Going into the modelling industry, what would you say was your more predominant exclusion – your size or your colour?
Both. I had everything against me: natural cropped hair, almost bald so couldn’t fit into the American girl next door with weave or wear the token afro. Then add the fact that I’m one of the darkest girls out there and I’m also plus. It’s like everything society said you shouldn’t be, I was. I didn’t work for almost a year in America; clients, hair stylists, make-up artists, they all just didn’t know what to do with me. You can be skinny and dark, like an Alec Wek or a Naomi. But I was too much for them to handle.
So four years later, how do you think the industry’s changed, if it has at all?
There’s been more change in the last two years than in the last 10, for the better and for the worse. I find that amongst straight size modelling, there’s a lot more diversity of skin tones in campaigns. Yet, because plus-size is new in itself to fashion, most plus-size models tend to look one certain way – there’s currently only one acceptable plus. For me, it’s been positive because I’ve been working a lot. But I wish there was more.
How do you think the industry can change? What are the initiatives?
I think social media has been really powerful. It’s given the consumer a voice, the distance between the consumer and the brand isn’t so wide anymore. I can make a blog, Instagram or video post and tell them [brands] this is what I want to see, this is the representation I need. We all have a voice and brands are listening. L’Oréal True Match just had an amazing campaign with models from my agency showcasing a variation of skin tones, my complexion and even darker – and that’s in response to people saying this is what we need. If enough people talk about what they want, we’ll see more change.
Completely. So, last year you confessed to using skin whitening soaps. How do you feel now looking back at that?
It wasn’t even that long ago. I’ve grown to become more comfortable in my skin, to value it, to treasure it. Even though now I know I’m on the other side as a model, when I see women of my colour in magazines and on TV, I feel happy, elated, more accepted. It helps when I’m now booking jobs and see that my skin isn’t getting retouched. It’s so ingrained in our cultures, in some families it’s a rite of passage, they’ll actively encourage you to use soaps if they think you’re too dark. And you internalise that feeling of feeling substandard.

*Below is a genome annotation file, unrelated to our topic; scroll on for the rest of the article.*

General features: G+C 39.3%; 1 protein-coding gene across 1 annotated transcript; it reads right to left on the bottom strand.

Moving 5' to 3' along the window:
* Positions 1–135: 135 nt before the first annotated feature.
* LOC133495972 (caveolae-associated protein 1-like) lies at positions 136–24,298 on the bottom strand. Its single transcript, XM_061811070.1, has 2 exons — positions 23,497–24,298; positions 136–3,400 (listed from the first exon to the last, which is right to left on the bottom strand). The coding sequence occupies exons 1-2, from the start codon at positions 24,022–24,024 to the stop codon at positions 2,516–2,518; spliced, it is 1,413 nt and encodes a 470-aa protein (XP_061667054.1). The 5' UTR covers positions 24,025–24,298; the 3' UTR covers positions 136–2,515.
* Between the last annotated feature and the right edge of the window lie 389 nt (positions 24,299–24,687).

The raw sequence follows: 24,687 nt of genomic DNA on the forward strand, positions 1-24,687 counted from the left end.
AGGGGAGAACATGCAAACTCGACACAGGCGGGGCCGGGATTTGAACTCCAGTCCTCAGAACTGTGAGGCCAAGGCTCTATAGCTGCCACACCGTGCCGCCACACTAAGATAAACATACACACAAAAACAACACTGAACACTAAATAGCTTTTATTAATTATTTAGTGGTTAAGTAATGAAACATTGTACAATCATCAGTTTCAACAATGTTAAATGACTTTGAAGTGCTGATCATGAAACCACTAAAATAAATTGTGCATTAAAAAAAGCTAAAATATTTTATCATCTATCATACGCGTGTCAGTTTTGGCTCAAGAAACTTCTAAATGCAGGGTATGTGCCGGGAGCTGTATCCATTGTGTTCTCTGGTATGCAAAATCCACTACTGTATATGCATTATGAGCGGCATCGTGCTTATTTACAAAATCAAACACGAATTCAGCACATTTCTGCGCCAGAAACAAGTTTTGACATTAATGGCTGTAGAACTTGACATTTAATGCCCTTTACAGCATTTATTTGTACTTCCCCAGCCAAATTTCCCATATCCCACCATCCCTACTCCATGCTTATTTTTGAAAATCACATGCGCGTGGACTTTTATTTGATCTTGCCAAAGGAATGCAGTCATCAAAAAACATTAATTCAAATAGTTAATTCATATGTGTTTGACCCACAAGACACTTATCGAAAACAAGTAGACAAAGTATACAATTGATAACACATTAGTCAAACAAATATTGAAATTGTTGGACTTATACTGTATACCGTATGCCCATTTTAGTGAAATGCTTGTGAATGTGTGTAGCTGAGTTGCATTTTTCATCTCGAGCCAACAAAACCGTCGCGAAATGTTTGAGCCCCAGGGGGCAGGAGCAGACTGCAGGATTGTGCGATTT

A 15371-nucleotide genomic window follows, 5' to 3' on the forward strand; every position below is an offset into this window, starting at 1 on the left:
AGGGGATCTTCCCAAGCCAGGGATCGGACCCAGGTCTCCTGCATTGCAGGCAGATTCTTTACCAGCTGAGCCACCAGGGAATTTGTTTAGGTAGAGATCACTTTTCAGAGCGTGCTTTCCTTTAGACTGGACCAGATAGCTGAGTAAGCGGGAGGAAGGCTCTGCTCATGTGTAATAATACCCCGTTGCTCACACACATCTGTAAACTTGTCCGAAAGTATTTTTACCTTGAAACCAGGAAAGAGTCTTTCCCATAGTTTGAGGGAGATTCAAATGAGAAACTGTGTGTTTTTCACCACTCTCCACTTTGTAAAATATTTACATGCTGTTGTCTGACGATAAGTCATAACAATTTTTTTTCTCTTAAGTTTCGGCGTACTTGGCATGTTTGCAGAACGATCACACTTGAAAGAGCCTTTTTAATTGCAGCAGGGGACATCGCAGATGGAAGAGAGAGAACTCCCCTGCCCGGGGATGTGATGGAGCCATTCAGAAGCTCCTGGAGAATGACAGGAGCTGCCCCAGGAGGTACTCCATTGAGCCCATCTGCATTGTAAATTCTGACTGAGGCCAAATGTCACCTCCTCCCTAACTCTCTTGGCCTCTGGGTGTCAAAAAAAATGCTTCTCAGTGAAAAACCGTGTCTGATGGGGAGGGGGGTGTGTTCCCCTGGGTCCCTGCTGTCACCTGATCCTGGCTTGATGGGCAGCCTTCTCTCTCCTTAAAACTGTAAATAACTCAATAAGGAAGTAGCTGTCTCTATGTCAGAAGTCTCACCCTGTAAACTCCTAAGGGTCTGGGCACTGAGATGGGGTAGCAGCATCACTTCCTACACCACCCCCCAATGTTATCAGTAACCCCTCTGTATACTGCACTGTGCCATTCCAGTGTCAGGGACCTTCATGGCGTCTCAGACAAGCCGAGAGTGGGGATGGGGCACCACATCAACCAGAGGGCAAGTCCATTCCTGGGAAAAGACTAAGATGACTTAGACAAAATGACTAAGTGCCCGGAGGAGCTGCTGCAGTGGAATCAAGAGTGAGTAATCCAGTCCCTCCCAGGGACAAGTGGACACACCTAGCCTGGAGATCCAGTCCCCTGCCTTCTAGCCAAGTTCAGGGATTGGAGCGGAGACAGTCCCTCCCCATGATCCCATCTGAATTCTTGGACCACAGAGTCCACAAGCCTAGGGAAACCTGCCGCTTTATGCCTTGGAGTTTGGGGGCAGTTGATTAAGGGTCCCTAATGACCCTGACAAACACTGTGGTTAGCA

So talking about labelling, how do you feel about being labelled as a plus-size model, especially since the controversy with ASOS removing the label on an Instagram post?
It’s a personal journey for everyone. I’ve had so many labels put on me – the natural girl, the token black girl. I’m more than those labels and I don’t allow them to define me. I understand the importance of them in the industry, but also that these labels can be divisive attached with negative connotations. They can be insulting, so really it’s a personal thing, each person has a right to identify with what they want. Do I call myself black, African or British? It’s my choice.
So what does beauty mean for you?
Beauty means that you’re completely comfortable with who you are and what you are. It means you understand your being and you’re happy with it. You can put labels on yourself but are you happy with them? It’s only once you marry the two together that you can find that harmony and confidence from within.
Lastly, any advice on empowerment for the gal-dem?
Celebrate yourself. Every day find something about yourself that you like. The more you learn to see the good in you, the more others can see that good. Everything else becomes very superficial, you build a confidence that surpasses expectations, the limitations that society wants to put on you.